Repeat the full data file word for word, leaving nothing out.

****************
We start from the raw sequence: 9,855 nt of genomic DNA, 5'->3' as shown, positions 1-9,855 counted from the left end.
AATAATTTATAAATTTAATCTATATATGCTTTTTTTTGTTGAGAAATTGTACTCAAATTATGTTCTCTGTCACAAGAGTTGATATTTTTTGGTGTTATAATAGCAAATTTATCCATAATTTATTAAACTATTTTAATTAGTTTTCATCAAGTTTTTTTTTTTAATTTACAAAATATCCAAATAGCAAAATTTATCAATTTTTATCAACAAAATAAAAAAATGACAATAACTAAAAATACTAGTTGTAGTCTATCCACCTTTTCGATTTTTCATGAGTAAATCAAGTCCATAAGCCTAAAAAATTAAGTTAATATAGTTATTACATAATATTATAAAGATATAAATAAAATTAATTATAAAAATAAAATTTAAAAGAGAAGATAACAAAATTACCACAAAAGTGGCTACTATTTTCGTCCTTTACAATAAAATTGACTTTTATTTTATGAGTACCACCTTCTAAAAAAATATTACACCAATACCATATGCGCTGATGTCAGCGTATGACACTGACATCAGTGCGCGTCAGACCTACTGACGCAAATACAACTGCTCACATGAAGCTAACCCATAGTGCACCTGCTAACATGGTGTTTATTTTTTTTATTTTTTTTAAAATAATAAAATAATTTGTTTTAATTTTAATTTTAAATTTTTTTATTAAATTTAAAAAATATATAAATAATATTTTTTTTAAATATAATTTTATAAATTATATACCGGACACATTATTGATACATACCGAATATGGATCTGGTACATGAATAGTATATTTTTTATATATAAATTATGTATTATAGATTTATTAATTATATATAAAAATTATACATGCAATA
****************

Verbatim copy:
We start from the raw sequence: 9,855 nt of genomic DNA, 5'->3' as shown, positions 1-9,855 counted from the left end.
AATAATTTATAAATTTAATCTATATATGCTTTTTTTTGTTGAGAAATTGTACTCAAATTATGTTCTCTGTCACAAGAGTTGATATTTTTTGGTGTTATAATAGCAAATTTATCCATAATTTATTAAACTATTTTAATTAGTTTTCATCAAGTTTTTTTTTTTAATTTACAAAATATCCAAATAGCAAAATTTATCAATTTTTATCAACAAAATAAAAAAATGACAATAACTAAAAATACTAGTTGTAGTCTATCCACCTTTTCGATTTTTCATGAGTAAATCAAGTCCATAAGCCTAAAAAATTAAGTTAATATAGTTATTACATAATATTATAAAGATATAAATAAAATTAATTATAAAAATAAAATTTAAAAGAGAAGATAACAAAATTACCACAAAAGTGGCTACTATTTTCGTCCTTTACAATAAAATTGACTTTTATTTTATGAGTACCACCTTCTAAAAAAATATTACACCAATACCATATGCGCTGATGTCAGCGTATGACACTGACATCAGTGCGCGTCAGACCTACTGACGCAAATACAACTGCTCACATGAAGCTAACCCATAGTGCACCTGCTAACATGGTGTTTATTTTTTTTATTTTTTTTAAAATAATAAAATAATTTGTTTTAATTTTAATTTTAAATTTTTTTATTAAATTTAAAAAATATATAAATAATATTTTTTTTAAATATAATTTTATAAATTATATACCGGACACATTATTGATACATACCGAATATGGATCTGGTACATGAATAGTATATTTTTTATATATAAATTATGTATTATAGATTTATTAATTATATATAAAAATTATACATGCAATA